The Demographic Dividend in Lower-Income Countries and Global Reproductive Rights LawsMarch 14, 2013 By Maria Prebble
Many of the fastest growing countries in the world today are also the poorest. A recent bulletin from the National Transfer Accounts Project, “Lower Income Countries and the Demographic Dividend,” examines what it takes for lower-income countries to experience a demographic dividend and the economic growth associated with that period. Achieving the demographic dividend is dependent on a country achieving low fertility rates, which, when coming from a period of high growth, temporarily increases the ratio of the working-age population to dependents, like children and the elderly. For lower-income countries to do this, the report recommends that policymakers invest in healthcare and education programs and focus on boosting the labor force participation rate. Looking forward, the report advises that it is not too early for lower-income countries to begin developing social security and pension programs to support the latter stages of the demographic transition too.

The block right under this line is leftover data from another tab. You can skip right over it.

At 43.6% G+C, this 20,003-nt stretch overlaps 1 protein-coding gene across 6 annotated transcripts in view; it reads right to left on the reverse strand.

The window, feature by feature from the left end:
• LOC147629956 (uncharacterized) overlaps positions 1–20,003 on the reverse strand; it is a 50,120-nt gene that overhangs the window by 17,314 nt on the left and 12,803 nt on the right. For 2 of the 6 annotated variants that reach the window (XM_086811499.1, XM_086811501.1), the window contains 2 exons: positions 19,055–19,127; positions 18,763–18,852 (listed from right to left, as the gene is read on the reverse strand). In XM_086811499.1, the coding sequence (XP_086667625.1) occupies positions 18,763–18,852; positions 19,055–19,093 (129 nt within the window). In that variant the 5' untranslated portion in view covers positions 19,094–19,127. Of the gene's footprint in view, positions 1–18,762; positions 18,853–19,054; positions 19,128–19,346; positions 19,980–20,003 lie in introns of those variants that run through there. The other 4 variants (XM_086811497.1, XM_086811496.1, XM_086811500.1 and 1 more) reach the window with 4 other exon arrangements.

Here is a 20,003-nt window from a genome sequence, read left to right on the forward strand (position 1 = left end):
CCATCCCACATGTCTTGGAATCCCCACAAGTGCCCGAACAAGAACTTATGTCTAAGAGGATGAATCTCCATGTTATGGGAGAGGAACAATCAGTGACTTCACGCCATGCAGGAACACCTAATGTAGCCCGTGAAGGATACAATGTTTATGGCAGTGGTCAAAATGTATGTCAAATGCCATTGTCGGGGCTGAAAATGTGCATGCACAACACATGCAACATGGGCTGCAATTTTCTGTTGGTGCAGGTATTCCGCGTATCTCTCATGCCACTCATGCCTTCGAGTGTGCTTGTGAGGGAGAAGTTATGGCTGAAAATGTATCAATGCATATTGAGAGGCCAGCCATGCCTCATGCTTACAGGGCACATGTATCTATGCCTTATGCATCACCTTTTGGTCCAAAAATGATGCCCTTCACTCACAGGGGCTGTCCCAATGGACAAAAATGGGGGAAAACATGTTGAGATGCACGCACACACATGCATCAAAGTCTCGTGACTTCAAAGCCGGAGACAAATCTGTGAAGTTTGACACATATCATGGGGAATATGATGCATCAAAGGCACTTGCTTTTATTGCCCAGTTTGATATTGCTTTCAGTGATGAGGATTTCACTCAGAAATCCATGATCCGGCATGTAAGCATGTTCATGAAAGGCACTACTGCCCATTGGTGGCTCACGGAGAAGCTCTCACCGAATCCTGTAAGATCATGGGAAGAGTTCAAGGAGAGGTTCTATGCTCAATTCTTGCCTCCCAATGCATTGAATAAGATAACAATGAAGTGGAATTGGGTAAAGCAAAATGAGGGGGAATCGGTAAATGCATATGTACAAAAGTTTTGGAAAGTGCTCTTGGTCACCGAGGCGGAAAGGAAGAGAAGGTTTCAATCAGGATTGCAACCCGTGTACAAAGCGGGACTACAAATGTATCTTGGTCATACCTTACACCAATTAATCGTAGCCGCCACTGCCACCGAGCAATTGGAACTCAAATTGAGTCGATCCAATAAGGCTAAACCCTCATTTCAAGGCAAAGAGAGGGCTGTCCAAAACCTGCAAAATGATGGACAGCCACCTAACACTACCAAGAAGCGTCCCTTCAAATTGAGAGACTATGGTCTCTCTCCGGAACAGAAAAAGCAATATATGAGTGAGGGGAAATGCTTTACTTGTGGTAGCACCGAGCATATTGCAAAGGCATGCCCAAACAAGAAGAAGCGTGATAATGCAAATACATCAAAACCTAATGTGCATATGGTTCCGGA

In “Reproductive Health Laws Around the World,” a working paper published by Harvard’s Program on the Global Demography of Aging, authors Jocelyn E. Finlay, David Canning, and June Y. T. Po develop an index of global reproductive health laws – an important marker for women’s health advocates and component in lowering fertility rates and beginning the demographic transition. The report examines laws regarding access to abortion, intrauterine devices, condoms, contraceptive pills, and voluntary sterilization in 196 countries from 1960 to 2009. The systematic approach gives insight into trends in liberalizing reproductive health laws and allows comparison across countries and regions over time. The authors also examine the influence of socioeconomic factors, such as colonial origin, income per capita, and mean years of schooling, and religion. Overall, Finlay et al. find that more liberal reproductive health laws are associated with lower fertility rates and higher income per capita.